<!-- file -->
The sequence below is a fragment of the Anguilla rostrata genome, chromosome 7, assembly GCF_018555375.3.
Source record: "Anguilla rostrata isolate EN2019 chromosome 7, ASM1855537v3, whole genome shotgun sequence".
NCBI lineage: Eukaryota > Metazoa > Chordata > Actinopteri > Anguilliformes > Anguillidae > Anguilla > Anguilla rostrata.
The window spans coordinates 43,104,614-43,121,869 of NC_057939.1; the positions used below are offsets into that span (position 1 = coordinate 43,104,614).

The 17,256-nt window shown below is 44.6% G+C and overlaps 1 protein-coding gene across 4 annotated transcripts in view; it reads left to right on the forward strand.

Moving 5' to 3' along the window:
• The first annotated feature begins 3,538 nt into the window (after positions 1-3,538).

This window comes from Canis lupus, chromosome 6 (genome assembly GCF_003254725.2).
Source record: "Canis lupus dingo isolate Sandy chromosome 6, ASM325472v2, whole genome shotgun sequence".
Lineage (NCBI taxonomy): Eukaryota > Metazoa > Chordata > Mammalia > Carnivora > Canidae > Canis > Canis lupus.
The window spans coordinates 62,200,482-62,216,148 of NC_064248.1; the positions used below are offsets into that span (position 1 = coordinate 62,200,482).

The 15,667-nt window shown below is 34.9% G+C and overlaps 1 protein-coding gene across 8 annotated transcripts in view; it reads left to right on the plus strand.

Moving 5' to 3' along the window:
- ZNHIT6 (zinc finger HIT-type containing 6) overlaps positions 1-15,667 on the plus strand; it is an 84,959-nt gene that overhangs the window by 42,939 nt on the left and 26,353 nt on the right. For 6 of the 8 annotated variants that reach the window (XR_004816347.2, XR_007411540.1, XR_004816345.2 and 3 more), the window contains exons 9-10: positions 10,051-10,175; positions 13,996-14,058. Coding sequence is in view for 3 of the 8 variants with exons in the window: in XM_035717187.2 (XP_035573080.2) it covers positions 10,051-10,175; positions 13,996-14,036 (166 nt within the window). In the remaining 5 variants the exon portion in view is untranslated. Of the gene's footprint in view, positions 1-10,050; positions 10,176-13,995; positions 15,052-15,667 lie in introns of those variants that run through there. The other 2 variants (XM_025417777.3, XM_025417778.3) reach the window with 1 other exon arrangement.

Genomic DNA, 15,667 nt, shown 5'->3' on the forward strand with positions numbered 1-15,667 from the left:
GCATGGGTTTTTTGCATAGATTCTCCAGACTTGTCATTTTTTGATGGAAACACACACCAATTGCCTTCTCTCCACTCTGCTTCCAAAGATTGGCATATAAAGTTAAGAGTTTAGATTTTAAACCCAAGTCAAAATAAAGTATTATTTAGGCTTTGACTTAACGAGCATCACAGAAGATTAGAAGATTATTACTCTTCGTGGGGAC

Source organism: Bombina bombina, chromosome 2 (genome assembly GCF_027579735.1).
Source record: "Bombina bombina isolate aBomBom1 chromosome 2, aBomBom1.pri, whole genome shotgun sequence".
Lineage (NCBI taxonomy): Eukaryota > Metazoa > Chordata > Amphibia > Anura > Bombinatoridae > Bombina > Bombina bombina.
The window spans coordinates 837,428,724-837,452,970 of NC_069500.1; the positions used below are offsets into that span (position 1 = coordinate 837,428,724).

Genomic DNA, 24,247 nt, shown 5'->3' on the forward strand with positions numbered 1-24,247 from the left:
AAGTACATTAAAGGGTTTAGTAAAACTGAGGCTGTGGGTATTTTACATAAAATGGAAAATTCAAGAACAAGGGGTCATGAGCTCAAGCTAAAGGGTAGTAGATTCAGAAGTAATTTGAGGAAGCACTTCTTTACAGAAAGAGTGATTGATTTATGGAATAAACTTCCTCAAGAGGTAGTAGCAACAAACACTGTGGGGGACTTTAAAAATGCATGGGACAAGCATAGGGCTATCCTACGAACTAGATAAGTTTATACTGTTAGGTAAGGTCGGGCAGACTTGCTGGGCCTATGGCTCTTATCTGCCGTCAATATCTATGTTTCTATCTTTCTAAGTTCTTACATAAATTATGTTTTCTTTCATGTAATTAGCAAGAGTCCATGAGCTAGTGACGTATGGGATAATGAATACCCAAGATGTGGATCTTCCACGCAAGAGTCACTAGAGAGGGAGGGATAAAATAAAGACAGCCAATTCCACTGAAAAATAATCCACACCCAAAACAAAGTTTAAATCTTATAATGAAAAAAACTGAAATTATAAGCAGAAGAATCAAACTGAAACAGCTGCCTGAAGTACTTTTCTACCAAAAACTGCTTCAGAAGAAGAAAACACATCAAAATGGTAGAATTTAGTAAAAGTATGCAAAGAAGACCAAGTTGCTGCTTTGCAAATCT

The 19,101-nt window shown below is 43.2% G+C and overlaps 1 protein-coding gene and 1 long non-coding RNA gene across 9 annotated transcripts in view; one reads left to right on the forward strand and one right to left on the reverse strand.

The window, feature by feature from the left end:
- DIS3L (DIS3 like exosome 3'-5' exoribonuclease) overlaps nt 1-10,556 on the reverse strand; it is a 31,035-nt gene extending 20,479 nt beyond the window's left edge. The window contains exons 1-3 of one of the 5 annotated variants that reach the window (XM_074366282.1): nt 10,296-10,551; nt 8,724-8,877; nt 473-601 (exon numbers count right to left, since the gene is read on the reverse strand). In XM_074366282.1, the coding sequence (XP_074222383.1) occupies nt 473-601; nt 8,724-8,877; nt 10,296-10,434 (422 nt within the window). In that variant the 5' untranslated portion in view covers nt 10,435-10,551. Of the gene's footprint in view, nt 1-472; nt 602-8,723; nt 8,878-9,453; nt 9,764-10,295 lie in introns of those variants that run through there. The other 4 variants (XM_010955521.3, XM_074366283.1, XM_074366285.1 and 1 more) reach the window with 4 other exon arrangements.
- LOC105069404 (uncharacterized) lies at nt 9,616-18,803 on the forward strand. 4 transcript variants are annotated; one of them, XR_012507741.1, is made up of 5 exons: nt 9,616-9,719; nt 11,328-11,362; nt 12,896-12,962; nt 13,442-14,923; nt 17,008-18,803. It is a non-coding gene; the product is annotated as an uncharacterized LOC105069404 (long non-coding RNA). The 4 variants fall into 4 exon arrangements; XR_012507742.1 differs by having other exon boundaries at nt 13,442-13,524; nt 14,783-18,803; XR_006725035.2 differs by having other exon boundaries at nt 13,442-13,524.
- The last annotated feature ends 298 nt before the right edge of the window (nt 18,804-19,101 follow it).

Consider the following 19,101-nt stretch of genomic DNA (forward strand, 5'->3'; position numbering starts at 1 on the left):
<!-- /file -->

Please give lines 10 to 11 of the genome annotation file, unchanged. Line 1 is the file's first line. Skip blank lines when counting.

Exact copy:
Lineage (NCBI taxonomy): Eukaryota > Metazoa > Chordata > Mammalia > Carnivora > Canidae > Canis > Canis lupus.
The window spans coordinates 62,200,482-62,216,148 of NC_064248.1; the positions used below are offsets into that span (position 1 = coordinate 62,200,482).